Executive coaching isn’t just for executives anymore. Every day, we all engage with other people to accomplish things, whether at work or at home. The principles that apply to business world coaching easily translate to other types of relationships.
All relationships come down to a few basic factors, the biggest of which are trust, honesty and dependability. In other words, each of the parties clearly states their needs and wants, knows the other person will work hard to help them and will “show up” even when things are tough. Are you building relationships effectively and coaching others to do the same?
Signs of great relationships and coaching best practices:
Sometimes what a person is saying is not the true cause of their dissatisfaction. What sounds like a complaint about a specific customer’s payment patterns could really be more about the company’s accounting system limitations. When your spouse is annoyed that you didn’t take the garbage out, perhaps it’s really that s/he is feeling underappreciated for all they do. Finding the root cause through asking questions will help the other person identify the true issue and clarify what the solution(s) might be. Coaching through asking questions helps the other party feel their emotions while also deciding on logical actions to take.
This is the role of an advisor. Truly good financial planners do this for their clients all the time by assessing a client’s goals and the resources available to achieve them. Sometimes savings don’t match up with reality when it comes to college costs or retirement – and they have to deliver the bad news that Junior won’t be going to Harvard or retirement is really 7 years off, not eighteen months away. Maybe you are holding onto a stock because of sentimental reasons (your late grandfather gave it to you) instead of logical ones. Not sure you want to go for the promotion that comes with more responsibilities? Talk it through with a trusted colleague who can work through your strengths and weaknesses in the new role so you can be ready for the tough interview questions from upper management. While the person may not appreciate this type of coaching in the moment, they do typically provide thanks for it later.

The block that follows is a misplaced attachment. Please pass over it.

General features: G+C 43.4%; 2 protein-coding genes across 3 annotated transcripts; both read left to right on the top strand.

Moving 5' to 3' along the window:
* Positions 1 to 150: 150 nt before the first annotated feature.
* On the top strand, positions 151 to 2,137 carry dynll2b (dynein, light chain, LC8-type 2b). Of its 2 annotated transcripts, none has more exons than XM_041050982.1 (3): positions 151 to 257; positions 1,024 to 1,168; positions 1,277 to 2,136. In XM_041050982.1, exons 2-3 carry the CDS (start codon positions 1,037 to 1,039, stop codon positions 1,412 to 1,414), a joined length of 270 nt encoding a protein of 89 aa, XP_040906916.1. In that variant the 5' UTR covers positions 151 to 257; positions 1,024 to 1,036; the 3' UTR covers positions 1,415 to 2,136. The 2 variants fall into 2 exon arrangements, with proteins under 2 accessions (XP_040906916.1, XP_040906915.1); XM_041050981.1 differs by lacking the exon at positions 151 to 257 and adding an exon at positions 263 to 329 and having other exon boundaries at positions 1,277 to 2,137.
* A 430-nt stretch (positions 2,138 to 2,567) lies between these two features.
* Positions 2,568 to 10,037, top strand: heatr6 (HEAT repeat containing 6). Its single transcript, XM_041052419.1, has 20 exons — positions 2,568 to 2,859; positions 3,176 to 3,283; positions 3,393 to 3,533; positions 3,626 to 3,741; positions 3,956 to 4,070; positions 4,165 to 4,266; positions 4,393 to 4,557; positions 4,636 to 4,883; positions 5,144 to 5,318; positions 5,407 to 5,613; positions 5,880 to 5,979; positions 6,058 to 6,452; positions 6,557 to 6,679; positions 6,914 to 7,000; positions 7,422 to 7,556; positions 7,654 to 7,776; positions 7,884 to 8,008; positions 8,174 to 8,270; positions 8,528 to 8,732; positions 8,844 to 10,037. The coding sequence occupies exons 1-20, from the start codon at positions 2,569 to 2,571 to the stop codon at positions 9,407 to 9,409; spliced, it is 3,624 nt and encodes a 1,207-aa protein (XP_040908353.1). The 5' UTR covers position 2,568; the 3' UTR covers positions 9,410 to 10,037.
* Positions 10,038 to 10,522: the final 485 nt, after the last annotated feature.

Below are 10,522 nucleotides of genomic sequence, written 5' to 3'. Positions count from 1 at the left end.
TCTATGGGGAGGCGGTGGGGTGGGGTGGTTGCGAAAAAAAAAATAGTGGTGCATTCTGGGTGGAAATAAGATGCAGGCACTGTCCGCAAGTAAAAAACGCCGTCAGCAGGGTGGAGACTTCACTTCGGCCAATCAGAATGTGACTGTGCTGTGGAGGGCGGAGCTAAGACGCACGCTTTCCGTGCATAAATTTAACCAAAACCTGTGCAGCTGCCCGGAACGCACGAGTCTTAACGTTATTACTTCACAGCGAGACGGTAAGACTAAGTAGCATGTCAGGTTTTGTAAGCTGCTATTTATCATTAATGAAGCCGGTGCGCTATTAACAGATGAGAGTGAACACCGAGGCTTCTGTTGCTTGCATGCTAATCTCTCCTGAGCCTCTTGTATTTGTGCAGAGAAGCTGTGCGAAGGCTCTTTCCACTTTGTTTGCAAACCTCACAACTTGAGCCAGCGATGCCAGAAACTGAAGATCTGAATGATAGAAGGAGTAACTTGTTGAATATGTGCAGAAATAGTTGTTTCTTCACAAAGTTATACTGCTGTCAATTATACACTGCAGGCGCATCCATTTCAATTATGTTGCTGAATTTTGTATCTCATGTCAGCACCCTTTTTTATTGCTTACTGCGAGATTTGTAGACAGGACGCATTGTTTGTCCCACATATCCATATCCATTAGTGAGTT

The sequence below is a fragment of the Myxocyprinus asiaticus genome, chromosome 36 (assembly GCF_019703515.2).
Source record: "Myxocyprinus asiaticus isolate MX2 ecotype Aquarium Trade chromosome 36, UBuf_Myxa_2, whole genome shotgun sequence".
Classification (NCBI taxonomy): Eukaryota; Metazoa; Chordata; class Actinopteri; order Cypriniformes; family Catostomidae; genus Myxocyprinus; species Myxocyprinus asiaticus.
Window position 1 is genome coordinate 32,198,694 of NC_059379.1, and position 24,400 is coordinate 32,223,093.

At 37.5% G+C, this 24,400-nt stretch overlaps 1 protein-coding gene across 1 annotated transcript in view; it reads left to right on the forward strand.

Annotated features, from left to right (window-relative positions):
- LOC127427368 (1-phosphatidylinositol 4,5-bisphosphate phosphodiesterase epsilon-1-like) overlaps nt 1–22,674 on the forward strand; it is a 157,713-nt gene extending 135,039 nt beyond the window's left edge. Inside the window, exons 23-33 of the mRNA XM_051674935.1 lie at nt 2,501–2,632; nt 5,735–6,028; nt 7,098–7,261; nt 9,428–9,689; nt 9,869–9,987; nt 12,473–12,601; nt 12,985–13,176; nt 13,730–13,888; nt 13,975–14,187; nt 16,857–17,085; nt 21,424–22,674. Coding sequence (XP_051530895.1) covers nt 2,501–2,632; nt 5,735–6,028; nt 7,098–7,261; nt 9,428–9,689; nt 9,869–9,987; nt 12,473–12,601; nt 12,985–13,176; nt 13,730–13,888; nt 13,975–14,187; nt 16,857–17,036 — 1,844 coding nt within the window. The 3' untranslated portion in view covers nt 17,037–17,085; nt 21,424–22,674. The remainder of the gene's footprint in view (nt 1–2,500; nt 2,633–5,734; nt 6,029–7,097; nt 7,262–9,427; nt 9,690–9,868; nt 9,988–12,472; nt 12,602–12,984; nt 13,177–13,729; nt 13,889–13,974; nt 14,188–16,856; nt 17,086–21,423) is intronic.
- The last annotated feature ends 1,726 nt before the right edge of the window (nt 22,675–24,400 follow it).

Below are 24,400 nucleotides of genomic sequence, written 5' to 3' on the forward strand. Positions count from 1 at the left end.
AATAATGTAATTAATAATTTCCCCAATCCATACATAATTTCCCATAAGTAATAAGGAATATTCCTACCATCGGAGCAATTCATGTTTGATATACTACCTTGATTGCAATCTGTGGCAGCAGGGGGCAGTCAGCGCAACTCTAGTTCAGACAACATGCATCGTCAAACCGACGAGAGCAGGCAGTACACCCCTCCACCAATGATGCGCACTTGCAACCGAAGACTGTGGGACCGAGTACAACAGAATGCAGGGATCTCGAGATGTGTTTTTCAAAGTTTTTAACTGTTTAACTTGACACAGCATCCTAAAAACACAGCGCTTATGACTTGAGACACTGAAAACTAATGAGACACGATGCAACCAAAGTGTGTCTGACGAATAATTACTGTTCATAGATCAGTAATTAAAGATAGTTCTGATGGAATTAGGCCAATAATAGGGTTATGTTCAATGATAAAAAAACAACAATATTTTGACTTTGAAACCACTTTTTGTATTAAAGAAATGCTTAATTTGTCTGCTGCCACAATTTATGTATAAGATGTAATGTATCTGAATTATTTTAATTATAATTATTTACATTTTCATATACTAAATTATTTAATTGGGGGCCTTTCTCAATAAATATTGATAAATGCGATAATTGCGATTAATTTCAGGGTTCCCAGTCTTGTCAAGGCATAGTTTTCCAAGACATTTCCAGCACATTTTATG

You know you’ve got a great friend/colleague/associate when you see them consistently going outside their comfort zone to stretch themselves, gain wisdom, take advice from others and ensure that those around them do the same. Relationships evolve over time and people tend to associate with others who strive for more in their lives. Learning and adapting applies to both personal and professional lives, to increase fulfillment and take advantage of opportunities for advancement. The Pew Research Center has identified multiple payoffs for lifelong learners:
A) Personal Learners – Among Adults who pursued personal learning activities, percent who say their learning…
B) Professional Learners – Among Adults who pursued professional learning activities, percent who say their learning…
Coaching doesn’t have to be formal or structured and it always improves relationships.
If your organization has coaching needs for your leaders, contact our expert guides at 1-800-786-4332 or email email@example.com. It only takes 30 minutes to get started!
For more information about Coaching read our article, “Not Just A First Quarter Play: Executive Coaching Plans That Adapt To The Lifecycle Of A Leadership Career” or watch the the video, “Coaching – You Can Do It”.